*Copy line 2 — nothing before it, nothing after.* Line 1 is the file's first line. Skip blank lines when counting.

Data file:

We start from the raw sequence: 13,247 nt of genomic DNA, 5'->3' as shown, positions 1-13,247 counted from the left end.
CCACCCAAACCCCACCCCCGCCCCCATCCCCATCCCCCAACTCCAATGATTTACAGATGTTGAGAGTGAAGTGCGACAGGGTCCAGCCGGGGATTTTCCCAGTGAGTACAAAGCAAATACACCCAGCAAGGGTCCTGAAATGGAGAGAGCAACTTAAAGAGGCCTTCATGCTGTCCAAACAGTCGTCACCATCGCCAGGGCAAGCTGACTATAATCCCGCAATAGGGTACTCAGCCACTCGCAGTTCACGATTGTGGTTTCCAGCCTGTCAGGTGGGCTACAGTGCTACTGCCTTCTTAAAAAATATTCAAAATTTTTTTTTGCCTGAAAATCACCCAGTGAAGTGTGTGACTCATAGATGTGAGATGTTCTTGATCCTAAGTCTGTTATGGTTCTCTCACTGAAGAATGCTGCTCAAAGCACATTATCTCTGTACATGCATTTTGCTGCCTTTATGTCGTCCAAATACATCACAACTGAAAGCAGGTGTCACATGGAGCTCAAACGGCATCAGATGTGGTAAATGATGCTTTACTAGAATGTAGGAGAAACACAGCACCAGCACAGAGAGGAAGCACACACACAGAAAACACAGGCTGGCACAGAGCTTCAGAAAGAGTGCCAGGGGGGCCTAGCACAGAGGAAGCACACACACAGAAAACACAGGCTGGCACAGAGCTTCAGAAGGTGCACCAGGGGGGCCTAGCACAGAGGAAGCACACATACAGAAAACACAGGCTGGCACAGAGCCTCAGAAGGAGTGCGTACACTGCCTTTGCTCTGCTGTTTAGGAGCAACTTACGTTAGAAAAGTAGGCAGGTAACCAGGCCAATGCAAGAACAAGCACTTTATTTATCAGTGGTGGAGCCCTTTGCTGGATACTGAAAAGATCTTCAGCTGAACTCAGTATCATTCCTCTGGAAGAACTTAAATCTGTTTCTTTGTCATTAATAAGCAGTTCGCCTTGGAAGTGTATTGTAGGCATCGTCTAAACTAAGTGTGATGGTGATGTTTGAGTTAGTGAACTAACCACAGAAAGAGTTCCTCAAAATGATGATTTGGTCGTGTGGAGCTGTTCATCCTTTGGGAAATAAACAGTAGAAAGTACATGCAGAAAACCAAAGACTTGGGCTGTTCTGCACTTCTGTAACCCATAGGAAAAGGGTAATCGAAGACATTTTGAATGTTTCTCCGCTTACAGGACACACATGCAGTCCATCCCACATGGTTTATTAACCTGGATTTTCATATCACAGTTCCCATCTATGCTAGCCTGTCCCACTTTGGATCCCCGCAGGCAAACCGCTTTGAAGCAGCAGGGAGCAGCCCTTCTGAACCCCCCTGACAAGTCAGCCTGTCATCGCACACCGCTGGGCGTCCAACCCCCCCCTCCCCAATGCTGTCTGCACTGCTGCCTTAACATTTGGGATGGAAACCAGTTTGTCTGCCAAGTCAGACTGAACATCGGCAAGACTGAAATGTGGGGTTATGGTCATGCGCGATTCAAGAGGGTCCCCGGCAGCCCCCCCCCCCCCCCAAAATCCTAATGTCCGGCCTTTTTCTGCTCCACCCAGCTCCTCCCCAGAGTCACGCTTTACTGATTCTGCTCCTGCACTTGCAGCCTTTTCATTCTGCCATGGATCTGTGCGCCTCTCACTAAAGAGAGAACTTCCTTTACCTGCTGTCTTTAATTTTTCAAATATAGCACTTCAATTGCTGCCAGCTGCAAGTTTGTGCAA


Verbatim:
CCACCCAAACCCCACCCCCGCCCCCATCCCCATCCCCCAACTCCAATGATTTACAGATGTTGAGAGTGAAGTGCGACAGGGTCCAGCCGGGGATTTTCCCAGTGAGTACAAAGCAAATACACCCAGCAAGGGTCCTGAAATGGAGAGAGCAACTTAAAGAGGCCTTCATGCTGTCCAAACAGTCGTCACCATCGCCAGGGCAAGCTGACTATAATCCCGCAATAGGGTACTCAGCCACTCGCAGTTCACGATTGTGGTTTCCAGCCTGTCAGGTGGGCTACAGTGCTACTGCCTTCTTAAAAAATATTCAAAATTTTTTTTTGCCTGAAAATCACCCAGTGAAGTGTGTGACTCATAGATGTGAGATGTTCTTGATCCTAAGTCTGTTATGGTTCTCTCACTGAAGAATGCTGCTCAAAGCACATTATCTCTGTACATGCATTTTGCTGCCTTTATGTCGTCCAAATACATCACAACTGAAAGCAGGTGTCACATGGAGCTCAAACGGCATCAGATGTGGTAAATGATGCTTTACTAGAATGTAGGAGAAACACAGCACCAGCACAGAGAGGAAGCACACACACAGAAAACACAGGCTGGCACAGAGCTTCAGAAAGAGTGCCAGGGGGGCCTAGCACAGAGGAAGCACACACACAGAAAACACAGGCTGGCACAGAGCTTCAGAAGGTGCACCAGGGGGGCCTAGCACAGAGGAAGCACACATACAGAAAACACAGGCTGGCACAGAGCCTCAGAAGGAGTGCGTACACTGCCTTTGCTCTGCTGTTTAGGAGCAACTTACGTTAGAAAAGTAGGCAGGTAACCAGGCCAATGCAAGAACAAGCACTTTATTTATCAGTGGTGGAGCCCTTTGCTGGATACTGAAAAGATCTTCAGCTGAACTCAGTATCATTCCTCTGGAAGAACTTAAATCTGTTTCTTTGTCATTAATAAGCAGTTCGCCTTGGAAGTGTATTGTAGGCATCGTCTAAACTAAGTGTGATGGTGATGTTTGAGTTAGTGAACTAACCACAGAAAGAGTTCCTCAAAATGATGATTTGGTCGTGTGGAGCTGTTCATCCTTTGGGAAATAAACAGTAGAAAGTACATGCAGAAAACCAAAGACTTGGGCTGTTCTGCACTTCTGTAACCCATAGGAAAAGGGTAATCGAAGACATTTTGAATGTTTCTCCGCTTACAGGACACACATGCAGTCCATCCCACATGGTTTATTAACCTGGATTTTCATATCACAGTTCCCATCTATGCTAGCCTGTCCCACTTTGGATCCCCGCAGGCAAACCGCTTTGAAGCAGCAGGGAGCAGCCCTTCTGAACCCCCCTGACAAGTCAGCCTGTCATCGCACACCGCTGGGCGTCCAACCCCCCCCTCCCCAATGCTGTCTGCACTGCTGCCTTAACATTTGGGATGGAAACCAGTTTGTCTGCCAAGTCAGACTGAACATCGGCAAGACTGAAATGTGGGGTTATGGTCATGCGCGATTCAAGAGGGTCCCCGGCAGCCCCCCCCCCCCCCCAAAATCCTAATGTCCGGCCTTTTTCTGCTCCACCCAGCTCCTCCCCAGAGTCACGCTTTACTGATTCTGCTCCTGCACTTGCAGCCTTTTCATTCTGCCATGGATCTGTGCGCCTCTCACTAAAGAGAGAACTTCCTTTACCTGCTGTCTTTAATTTTTCAAATATAGCACTTCAATTGCTGCCAGCTGCAAGTTTGTGCAA